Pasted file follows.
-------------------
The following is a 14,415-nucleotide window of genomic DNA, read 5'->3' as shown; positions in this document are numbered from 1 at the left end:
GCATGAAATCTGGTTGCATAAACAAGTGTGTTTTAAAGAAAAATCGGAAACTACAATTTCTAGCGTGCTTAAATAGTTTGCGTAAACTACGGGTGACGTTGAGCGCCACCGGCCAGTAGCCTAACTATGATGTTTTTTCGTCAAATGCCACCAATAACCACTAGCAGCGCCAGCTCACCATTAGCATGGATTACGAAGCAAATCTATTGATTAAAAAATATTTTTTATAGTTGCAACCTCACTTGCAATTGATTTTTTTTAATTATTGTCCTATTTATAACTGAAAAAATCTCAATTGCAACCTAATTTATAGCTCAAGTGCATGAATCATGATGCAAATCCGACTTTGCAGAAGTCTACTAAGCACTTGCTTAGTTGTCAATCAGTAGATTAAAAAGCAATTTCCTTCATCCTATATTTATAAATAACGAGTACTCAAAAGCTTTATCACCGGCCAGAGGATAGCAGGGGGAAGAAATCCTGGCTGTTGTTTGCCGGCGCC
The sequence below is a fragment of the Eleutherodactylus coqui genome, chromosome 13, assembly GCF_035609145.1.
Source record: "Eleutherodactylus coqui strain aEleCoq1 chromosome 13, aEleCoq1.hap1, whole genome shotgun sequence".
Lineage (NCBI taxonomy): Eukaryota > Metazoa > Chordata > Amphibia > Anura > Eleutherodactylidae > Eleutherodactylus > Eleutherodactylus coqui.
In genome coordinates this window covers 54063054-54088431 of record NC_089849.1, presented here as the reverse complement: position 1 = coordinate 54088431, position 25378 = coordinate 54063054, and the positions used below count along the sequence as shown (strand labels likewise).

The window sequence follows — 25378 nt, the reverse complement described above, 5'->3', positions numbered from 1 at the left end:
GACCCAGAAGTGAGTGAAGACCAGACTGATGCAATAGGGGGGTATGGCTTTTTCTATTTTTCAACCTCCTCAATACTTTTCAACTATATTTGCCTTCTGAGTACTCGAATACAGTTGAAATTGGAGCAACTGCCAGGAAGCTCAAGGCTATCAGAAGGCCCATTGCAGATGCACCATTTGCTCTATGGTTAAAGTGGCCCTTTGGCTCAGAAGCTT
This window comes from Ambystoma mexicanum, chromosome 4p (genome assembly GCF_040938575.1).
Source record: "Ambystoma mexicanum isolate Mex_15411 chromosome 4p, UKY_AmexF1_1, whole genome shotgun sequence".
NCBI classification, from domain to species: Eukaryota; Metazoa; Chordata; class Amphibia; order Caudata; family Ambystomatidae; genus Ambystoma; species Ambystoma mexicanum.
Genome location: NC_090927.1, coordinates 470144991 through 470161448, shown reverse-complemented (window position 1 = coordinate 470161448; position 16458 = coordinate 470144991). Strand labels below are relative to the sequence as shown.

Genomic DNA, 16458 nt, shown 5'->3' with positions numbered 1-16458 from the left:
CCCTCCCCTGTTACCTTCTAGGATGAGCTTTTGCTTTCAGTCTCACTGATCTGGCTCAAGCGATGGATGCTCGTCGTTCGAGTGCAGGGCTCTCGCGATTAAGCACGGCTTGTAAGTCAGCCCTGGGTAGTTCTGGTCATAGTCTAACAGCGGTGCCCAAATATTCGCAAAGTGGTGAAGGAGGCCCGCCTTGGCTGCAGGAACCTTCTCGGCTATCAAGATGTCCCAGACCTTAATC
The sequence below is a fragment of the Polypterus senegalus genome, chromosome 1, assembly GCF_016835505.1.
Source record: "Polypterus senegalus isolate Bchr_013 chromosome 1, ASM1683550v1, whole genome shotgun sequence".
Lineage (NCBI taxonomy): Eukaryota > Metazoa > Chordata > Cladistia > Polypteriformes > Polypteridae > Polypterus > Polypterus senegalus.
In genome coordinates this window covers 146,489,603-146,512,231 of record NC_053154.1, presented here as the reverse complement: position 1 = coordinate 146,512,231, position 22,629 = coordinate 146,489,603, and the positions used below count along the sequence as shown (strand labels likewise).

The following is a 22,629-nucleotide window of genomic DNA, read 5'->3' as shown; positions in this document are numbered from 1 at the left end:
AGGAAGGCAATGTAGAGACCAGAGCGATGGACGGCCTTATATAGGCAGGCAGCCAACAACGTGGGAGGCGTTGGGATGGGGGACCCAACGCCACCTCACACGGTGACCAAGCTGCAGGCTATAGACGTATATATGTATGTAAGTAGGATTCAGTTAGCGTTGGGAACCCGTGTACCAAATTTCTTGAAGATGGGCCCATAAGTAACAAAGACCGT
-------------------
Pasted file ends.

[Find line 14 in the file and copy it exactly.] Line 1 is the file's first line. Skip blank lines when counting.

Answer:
CCCTCCCCTGTTACCTTCTAGGATGAGCTTTTGCTTTCAGTCTCACTGATCTGGCTCAAGCGATGGATGCTCGTCGTTCGAGTGCAGGGCTCTCGCGATTAAGCACGGCTTGTAAGTCAGCCCTGGGTAGTTCTGGTCATAGTCTAACAGCGGTGCCCAAATATTCGCAAAGTGGTGAAGGAGGCCCGCCTTGGCTGCAGGAACCTTCTCGGCTATCAAGATGTCCCAGACCTTAATC